After last year’s Note 7 proved a disaster due to exploding batteries, most of us thought the Note brand had gone up in flames along with the handsets.
But happily, Samsung has decided to revive the name with this year’s Galaxy Note 8 to great acclaim.
And perhaps the most impressive feature is the Note 8’s camera.
While Note 7s were literally blowing up in customers’ faces last year, smartphone fans and camera enthusiasts were all gushing over the dual lens camera on the iPhone 7 Plus. So it’s no real surprise that Samsung has taken a similar approach for this year’s Note 8.
Just like with the iPhone 7 Plus, the main camera on the Note 8 has a wide-angle lens designed to let in as much light as possible, with a secondary camera with a “telephoto” lens that delivers true 2x optical zoom.
Zooming in on the Samsung Galaxy Note 8
The Note 8 is the first dual-camera phone with Optical Image Stabilisation (OIS) on both cameras, meaning that even when using the x2 zoom, your photos will be free of motion blur.
Main lens vs 2x Zoom Lens. OIS works brilliantly and I was impressed by the sharpness of the shots taken without too much preparation.
The best way to make your subject appear bigger when taking photos with your phone is to get closer to them. But inevitably, there are times when this just isn’t possible.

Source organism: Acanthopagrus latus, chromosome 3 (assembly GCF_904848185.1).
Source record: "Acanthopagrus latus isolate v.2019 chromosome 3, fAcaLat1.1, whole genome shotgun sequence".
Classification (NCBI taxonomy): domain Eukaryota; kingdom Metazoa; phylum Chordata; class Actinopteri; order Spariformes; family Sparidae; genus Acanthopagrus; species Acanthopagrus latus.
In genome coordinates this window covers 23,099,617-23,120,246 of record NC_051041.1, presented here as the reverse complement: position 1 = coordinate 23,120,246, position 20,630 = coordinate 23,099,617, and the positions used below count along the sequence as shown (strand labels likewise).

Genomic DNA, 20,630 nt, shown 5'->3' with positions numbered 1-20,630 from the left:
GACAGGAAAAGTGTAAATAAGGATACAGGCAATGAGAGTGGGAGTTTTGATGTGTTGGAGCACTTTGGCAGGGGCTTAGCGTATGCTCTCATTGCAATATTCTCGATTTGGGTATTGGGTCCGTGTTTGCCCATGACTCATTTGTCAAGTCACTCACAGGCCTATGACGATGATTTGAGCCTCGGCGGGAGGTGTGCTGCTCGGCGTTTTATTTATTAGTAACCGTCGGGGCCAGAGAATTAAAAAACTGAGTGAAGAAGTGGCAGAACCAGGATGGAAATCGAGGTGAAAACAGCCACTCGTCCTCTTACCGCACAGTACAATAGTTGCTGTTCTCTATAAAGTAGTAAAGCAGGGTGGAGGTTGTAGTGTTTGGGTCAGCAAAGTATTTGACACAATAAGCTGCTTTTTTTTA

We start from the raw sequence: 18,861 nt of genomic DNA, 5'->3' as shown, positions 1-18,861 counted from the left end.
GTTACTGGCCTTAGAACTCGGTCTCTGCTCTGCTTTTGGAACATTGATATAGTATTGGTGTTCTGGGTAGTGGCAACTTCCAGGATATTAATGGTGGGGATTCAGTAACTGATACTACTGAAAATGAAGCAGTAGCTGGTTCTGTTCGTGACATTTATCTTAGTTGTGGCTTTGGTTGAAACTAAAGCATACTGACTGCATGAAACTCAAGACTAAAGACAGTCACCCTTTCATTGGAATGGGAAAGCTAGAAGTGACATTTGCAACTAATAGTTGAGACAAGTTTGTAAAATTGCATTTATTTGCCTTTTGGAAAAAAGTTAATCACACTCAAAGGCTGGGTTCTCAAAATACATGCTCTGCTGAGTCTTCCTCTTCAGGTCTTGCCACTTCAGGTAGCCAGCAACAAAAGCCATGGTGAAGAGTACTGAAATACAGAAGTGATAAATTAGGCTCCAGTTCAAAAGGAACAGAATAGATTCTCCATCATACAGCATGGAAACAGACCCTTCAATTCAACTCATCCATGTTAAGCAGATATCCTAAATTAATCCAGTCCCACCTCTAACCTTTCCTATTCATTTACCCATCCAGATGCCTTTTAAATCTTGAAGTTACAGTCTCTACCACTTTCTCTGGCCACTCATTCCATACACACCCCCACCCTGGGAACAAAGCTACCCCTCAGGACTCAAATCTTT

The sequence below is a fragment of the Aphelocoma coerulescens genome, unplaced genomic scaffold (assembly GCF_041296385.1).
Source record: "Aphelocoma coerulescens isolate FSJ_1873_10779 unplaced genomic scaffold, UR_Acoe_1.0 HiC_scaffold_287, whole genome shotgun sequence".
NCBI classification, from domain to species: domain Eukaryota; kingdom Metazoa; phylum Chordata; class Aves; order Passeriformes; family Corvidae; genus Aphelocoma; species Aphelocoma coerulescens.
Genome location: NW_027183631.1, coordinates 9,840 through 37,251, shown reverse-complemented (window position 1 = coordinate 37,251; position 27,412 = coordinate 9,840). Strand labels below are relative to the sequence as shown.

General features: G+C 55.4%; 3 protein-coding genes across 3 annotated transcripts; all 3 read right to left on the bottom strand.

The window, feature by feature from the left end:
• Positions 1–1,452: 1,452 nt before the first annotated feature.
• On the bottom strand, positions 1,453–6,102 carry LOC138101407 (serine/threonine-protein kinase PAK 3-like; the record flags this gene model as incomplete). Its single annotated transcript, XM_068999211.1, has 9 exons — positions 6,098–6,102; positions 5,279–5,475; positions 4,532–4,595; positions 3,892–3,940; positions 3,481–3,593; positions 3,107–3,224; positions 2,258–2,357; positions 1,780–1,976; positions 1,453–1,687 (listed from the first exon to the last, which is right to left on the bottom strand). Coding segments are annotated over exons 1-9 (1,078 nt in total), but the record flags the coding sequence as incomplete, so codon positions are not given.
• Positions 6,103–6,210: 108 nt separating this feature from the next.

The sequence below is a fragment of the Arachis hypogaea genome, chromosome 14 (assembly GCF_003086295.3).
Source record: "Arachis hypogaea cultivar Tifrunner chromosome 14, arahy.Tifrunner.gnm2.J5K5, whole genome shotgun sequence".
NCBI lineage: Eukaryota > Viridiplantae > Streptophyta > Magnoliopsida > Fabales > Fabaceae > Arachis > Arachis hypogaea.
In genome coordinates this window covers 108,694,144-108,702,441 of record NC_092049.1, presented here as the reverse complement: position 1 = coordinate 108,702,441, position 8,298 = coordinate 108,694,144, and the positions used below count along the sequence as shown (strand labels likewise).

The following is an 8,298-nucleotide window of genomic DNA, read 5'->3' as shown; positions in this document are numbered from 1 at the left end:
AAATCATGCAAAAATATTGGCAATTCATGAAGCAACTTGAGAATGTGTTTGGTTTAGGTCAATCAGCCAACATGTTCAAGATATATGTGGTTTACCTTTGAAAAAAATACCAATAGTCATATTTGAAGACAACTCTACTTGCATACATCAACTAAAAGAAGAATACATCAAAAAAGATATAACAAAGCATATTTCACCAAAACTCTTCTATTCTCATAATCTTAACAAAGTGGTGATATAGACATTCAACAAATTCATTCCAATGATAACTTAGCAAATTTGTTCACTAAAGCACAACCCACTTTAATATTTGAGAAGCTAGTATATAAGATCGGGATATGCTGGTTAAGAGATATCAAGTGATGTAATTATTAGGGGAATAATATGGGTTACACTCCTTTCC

At such times, many will opt for the classic Digital Zoom, which you get by making the familiar pinch gestures on the screen. But, as all you photography enthusiasts will know, this almost always results in a noticeable loss of quality and an increased chance of blurred images.
On the Note 8, however, there is another option that will let you zoom in without losing all semblance of image quality. Simply tap on the little “2x” icon on the right of the camera interface.
This allows you to switch to the second “telephoto” lens, so you can bring the subject closer with minimal loss of quality.
A beach scene taken with the 2x zoom. In full daylight the telephoto lens performs well, even with moving subjects.
The secondary lens has a narrower aperture, which lets in less light. So it’s not ideal for low-light situations and takes slightly longer to focus. However, it performs pretty well in most situations and it lets you capture things happening in the distance without sacrificing all image quality.
Standard lens above and x2 zoom below. The zoom has a softer quality and the sunlight is less noticeable, yet it manages to capture a subject that was in constant motion with good results.
Browning leaves and plump grapes for that end-of-summer feel. Add an inspirational quote and you’re ready to break Facebook.